At last the clouds have lifted and the rain has gone. Farewell Gor-Tex. Late last night Maisie phoned to say the hay at home had been cut and would be turned later today, with baling on Friday and Saturday. That means I’ll be straight onto the tractor (a 1964 McCormick International B414 for those of you into such things) and will lift them all into the barn. Then we’ll open a bottle of something bubbly to celebrate that ‘All is safely gathered in, Ere the winter’s storms begin…’ Maybe I’ll even post a quick blog, if my tired arms will let me.
Today we’ve opened a second site further down the hill. This one has the remains of a water mill and more working floors, although many of these are plainly Victorian, to judge by the sheer quantities and the slightly bluish colour of the waste rocks. But as I’ve been working on these mine sites, I’ve become very interested in how people four hundred years ago managed to move around this very hostile environment. We do it in specially strengthened Land-Rovers, and even then it’s very hard work. Indeed, the local utilities company who run the reservoirs around here, employ a specialist contractor, whose job is simply to remake and rebuild the roads, but without bringing-in any foreign materials, such as crushed granite or tarmac – as that would impair the integrity of this important early industrial landscape. And for once, I agree with officialdom: the road may be bumpy, but at least it looks right and it also tells us what those early miners had to contend with.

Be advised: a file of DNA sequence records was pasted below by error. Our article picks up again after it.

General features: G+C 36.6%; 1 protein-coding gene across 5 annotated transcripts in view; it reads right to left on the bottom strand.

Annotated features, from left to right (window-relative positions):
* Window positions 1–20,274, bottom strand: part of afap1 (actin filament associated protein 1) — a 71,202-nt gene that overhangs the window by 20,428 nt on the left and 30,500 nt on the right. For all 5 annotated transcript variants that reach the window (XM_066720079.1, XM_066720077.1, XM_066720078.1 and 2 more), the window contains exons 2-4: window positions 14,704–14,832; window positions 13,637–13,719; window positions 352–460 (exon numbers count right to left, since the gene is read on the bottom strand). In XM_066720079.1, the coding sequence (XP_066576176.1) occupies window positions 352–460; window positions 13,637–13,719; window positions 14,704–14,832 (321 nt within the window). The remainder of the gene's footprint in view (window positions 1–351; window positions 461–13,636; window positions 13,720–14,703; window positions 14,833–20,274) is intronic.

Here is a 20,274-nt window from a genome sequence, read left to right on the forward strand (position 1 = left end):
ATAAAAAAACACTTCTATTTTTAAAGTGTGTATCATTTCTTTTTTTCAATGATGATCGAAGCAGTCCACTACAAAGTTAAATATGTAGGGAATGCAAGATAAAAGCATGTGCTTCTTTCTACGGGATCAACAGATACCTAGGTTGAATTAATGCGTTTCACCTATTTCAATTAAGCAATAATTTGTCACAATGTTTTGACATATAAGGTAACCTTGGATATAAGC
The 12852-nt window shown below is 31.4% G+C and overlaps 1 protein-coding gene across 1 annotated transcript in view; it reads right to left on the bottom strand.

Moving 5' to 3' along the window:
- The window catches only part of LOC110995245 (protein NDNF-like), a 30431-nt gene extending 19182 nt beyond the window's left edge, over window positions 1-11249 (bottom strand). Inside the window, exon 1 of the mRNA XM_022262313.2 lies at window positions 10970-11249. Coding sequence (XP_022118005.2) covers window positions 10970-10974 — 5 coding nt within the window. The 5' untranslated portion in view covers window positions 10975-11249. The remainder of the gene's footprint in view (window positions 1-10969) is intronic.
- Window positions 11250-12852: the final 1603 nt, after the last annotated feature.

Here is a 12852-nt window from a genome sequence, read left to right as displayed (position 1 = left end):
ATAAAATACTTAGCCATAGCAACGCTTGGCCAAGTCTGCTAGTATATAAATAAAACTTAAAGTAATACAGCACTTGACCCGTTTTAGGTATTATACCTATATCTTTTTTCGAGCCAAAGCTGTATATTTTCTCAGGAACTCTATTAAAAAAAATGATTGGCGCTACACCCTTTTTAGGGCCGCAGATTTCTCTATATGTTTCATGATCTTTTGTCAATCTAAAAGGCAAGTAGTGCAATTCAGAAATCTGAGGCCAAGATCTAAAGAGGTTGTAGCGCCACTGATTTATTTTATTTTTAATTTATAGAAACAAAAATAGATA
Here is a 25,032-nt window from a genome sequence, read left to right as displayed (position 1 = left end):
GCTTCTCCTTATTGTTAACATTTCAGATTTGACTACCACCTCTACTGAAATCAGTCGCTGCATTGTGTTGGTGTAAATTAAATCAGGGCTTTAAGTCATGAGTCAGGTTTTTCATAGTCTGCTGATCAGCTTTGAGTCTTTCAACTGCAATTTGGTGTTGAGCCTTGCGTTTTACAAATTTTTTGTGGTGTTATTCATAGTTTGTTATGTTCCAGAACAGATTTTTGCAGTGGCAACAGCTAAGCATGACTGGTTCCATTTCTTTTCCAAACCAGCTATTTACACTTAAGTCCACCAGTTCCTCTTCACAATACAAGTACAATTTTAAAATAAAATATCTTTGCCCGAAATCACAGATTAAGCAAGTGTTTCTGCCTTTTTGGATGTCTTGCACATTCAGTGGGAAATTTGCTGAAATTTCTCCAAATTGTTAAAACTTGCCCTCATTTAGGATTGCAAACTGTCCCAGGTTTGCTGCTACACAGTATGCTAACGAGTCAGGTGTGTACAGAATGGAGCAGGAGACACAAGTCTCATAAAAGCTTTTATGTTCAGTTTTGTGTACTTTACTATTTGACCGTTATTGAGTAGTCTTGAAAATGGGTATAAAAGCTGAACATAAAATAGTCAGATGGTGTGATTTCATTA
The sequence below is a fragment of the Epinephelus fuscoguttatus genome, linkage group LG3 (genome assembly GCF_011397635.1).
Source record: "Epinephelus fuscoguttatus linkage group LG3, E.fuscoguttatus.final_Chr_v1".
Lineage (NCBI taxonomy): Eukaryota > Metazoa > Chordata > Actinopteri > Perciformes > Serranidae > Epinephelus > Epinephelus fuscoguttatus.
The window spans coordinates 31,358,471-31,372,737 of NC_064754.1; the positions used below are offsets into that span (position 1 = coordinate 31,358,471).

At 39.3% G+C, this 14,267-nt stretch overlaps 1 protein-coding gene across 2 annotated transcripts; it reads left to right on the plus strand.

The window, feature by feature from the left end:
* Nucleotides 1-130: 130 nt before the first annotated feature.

While I’ve been down at the new site, I’ve left Phil in charge on top. The day began well with a scene where I told him over the comms that he’d been promoted to Management. You can imagine his reaction!
I think the main discovery we’ve made today is that the site is far from simple. Yes, there’s probably Tudor stuff there, but the later material is far, far more abundant than anyone had previously imagined…